Certificates, showing energy and

carbon dioxide ratings, are required

across the European Union,

illustrating to buyers the energy

performance of the building.

A study of 5,375

commerical

buildings in the

USA showed that

in new buildings,

the use of energy

efficient lighting,

heating,

ventilation, air

conditioning and

shading can

reduce energy

consumption by

64%.

(GRIFFIN et al 2006)

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Value of Peak Power

Utility transmission and distribution

(T&D) systems generally run at less

than 50% capacity. However,

during periods of peak electricity

use, the generation and T&D

systems may be close to

overloaded. The benefits of

reduced consumption are largest

during periods of peak power

consumption – avoided congestion

costs, reduced power quality and

reliability problems and reduced

pollution. The value of peak

reduction is not just in avoided

purchase of electricity, but also in

avoided capacity and associated

T&D costs.

Thus, energy benefits of green

buildings need to be quantified not

solely based on reduced energy

use but also on reduced peak

electricity demand.

POLICY 5.3

SUSTAINABLE DESIGN AND

CONSTRUCTION

Strategic

A The highest standards of sustainable design and construction should be

achieved in London to improve the environmental performance of new

developments and to adapt to the effects of climate change over their

lifetime.

Planning decisions

B Development proposals should demonstrate that sustainable design

standards are integral to the proposal, including its construction and

operation, and ensure that they are considered at the beginning of the

design process.

(The London Plan, Greater London Authority)

!!!

Solar thermal

Photovoltaic

Ground Source Heat

Water Source Heat

Wind turbines

Bio Fuel

Fuel Cell technology

Geothermal

Tidal

Waste to energy

Renweable

Energy

Reducing Energy

Consumption

Energy Solutions

Systems

Boilers

Building Management Systems

Fan Power

Air chillers

Mechanical Ventilation

Pumps and fans

Efficient lighting

Smart Metering

Escalator sensors and speed

Utilisation of waste heat

Refrigeration systems

CHP/CCHP

Decentralisation

PSD Installations

Investment in large scale

off site renewable energy

generation

Retrofit programmes

Community infrastructure levy

Decentralisation networks

Allowable

Solutions

Passive Design

Insulation

Building Materials

Glazing specification

Glazing ratios

Air permeability

Thermal Bridging

Orientation

Shading

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SIEMENS / CoC Cities – Urban Development


The largest and third largest electricity demands, respectively, in California

during a typical 50,000 MW peak load period are commercial air

conditioning – representing 15% of peak load, and commercial lighting –

representing 11% of peak load. By encouraging integrated design and

awarding credit for optimization of building energy systems, LEED provides

strong incentives to cut both of these peak demand uses. (USGBC)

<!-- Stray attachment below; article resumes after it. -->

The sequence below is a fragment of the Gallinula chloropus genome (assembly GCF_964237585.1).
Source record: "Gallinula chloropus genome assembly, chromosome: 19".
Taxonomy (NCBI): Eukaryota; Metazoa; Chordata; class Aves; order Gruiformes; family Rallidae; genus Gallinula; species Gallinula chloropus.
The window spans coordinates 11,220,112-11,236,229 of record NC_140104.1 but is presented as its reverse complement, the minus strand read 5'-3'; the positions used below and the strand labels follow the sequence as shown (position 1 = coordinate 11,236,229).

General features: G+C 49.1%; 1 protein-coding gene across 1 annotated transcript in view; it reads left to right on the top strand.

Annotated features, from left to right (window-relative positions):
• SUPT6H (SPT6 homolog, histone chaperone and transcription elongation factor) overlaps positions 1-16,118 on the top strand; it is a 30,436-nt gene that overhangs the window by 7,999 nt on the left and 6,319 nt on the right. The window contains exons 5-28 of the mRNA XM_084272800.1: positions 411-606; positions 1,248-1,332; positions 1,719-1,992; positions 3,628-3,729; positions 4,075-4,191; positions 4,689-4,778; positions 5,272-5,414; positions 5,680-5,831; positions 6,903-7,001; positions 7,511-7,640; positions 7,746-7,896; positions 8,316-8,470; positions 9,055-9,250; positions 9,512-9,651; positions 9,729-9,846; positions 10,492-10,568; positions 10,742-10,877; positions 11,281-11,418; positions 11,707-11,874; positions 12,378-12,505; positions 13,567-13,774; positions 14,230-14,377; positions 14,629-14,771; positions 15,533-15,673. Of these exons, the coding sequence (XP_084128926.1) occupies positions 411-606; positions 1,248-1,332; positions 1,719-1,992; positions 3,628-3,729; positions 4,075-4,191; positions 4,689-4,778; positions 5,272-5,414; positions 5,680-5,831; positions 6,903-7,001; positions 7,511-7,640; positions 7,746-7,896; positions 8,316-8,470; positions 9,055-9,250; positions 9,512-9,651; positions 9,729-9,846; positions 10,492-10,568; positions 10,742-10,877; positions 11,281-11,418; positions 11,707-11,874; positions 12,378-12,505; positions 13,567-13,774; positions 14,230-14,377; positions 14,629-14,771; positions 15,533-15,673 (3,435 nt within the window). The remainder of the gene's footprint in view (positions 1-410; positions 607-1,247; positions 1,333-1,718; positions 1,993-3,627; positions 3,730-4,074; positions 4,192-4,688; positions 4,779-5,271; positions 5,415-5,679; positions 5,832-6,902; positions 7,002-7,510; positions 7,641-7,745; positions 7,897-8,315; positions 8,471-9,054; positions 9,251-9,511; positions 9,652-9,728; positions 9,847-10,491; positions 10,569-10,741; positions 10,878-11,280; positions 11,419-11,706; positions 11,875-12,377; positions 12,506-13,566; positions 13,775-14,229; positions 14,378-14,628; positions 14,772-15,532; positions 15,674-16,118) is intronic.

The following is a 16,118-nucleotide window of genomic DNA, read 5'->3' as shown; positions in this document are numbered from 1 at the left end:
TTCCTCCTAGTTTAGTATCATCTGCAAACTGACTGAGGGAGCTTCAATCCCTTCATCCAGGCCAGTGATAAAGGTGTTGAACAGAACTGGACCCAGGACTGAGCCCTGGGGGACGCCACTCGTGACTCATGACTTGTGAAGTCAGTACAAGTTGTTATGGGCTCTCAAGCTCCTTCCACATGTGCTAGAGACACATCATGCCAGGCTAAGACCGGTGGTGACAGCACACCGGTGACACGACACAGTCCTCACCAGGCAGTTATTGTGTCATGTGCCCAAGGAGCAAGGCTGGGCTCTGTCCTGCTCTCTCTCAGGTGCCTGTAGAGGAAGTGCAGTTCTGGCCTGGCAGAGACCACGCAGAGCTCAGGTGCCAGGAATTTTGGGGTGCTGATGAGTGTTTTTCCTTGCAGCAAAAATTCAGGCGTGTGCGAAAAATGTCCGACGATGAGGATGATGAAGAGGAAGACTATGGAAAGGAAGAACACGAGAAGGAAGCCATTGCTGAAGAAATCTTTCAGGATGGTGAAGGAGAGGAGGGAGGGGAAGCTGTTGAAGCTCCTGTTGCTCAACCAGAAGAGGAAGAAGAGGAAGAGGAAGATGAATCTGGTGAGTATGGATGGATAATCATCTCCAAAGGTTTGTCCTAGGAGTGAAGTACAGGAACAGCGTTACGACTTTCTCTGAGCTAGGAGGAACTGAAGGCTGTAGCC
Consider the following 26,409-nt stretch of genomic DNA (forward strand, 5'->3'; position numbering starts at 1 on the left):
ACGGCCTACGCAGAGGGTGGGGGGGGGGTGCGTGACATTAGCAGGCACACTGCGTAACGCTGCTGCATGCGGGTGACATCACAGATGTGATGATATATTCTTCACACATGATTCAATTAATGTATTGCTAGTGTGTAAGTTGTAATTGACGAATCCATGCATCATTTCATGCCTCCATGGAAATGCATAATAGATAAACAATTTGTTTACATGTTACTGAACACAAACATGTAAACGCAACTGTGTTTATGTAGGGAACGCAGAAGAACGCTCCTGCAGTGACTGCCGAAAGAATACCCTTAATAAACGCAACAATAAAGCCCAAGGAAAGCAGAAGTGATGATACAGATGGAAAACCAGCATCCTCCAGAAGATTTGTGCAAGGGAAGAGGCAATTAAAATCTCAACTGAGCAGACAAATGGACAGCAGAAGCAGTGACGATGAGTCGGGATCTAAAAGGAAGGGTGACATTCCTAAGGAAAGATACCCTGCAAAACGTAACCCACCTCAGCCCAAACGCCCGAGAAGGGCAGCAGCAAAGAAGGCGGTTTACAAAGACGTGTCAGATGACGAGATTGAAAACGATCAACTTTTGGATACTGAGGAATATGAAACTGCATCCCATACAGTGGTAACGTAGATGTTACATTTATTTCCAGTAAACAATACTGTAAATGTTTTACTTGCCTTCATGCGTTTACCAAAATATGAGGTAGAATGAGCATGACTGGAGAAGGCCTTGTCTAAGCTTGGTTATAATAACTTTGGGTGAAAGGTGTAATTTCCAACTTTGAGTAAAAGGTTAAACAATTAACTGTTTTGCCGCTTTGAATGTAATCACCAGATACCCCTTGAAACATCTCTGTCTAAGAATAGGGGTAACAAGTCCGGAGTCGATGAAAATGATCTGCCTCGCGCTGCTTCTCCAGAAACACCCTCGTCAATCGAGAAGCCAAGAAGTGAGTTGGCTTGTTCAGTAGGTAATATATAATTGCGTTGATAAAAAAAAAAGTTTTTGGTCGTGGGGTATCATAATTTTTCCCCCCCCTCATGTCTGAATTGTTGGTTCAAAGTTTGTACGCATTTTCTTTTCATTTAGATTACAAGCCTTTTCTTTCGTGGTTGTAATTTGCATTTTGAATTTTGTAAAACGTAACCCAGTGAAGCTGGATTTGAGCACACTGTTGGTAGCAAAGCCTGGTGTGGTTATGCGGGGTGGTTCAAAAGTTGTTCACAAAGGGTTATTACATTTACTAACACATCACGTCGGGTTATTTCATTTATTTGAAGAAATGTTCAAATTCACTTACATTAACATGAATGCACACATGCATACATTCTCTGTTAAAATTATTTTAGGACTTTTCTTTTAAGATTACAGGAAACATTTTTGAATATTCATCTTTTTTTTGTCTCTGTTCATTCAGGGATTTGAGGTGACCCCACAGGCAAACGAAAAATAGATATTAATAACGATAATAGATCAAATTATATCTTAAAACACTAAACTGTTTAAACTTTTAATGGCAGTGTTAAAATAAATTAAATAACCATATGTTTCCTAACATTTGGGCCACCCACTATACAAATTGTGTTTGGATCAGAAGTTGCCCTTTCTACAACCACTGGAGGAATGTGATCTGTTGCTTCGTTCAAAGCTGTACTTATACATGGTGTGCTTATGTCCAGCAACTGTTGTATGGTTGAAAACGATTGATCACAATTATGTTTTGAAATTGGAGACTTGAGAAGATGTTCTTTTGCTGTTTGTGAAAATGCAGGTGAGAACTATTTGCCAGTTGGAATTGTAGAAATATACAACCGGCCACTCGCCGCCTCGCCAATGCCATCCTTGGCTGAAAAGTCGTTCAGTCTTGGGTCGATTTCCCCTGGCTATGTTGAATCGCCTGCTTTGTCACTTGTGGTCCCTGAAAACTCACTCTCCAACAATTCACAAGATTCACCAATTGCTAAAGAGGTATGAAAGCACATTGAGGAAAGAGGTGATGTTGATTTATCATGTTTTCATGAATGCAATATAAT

Rating Systems

Building rating tools are another methodology to compliment the

integration of energy efficient design. Responding to issues such as

water consumption, transportation, pollution and biodiversity, the rating

methods go beyond energy consumption and provide a more holistic

overview to the design and construction of sustainable buildings and

their environment.

Planning policy in the UK requires the use of these tools in the design

and construction of new buildings ensuring that sustainable design

standards become business as usual.

In both the UK and USA, governments have led the way in the

introduction of sustainable design, being the first to introduce the rating

systems as a requirement in their new buildings and pushing the rating

levels higher through time. Other countries such as Singapore, Australia,

Qatar and Abu Dhabi have followed this trend, developing rating

systems particular to their own environment.

UK – BREEAM

USA – LEED

Singapore – Green Mark

Abu Dhabi – Estidama

Qatar – QSAS

Australia – Green Star

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SIEMENS / CoC Cities – Urban Development


Retrofit Programmes

To enable the greening of the built

environment, the city should

consider the potential for retrofit.

With over 70% of the current

building stock still in use in 50 years,

and with the rising costs of energy,

the need to make these buildings

more efficient will impact both

carbon emissions and affordability.

A number of solutions can be

introduced to ensure the efficiency

of buildings, and these are

dependent on the type of building,

the use of the building and its

surrounding environment.

Reducing wastage and limiting the

unnecessary use of energy is driving

the retrofit market in northern

Europe.

In France in 2006, the number of jobs carrying

out insulation retrofit was 9,700 and in insulation

material production was 7,150. By the end of

2012 this is expected to increase to 21,000 and

15,000 respectively. (ADEME 2008)

Buildings erected with poor

performance standards can

improve their efficiency by over

20% with the introduction of new

technology and design

interventions.

The single most effective solution for

reducing energy consumption is the

removal of old and inefficient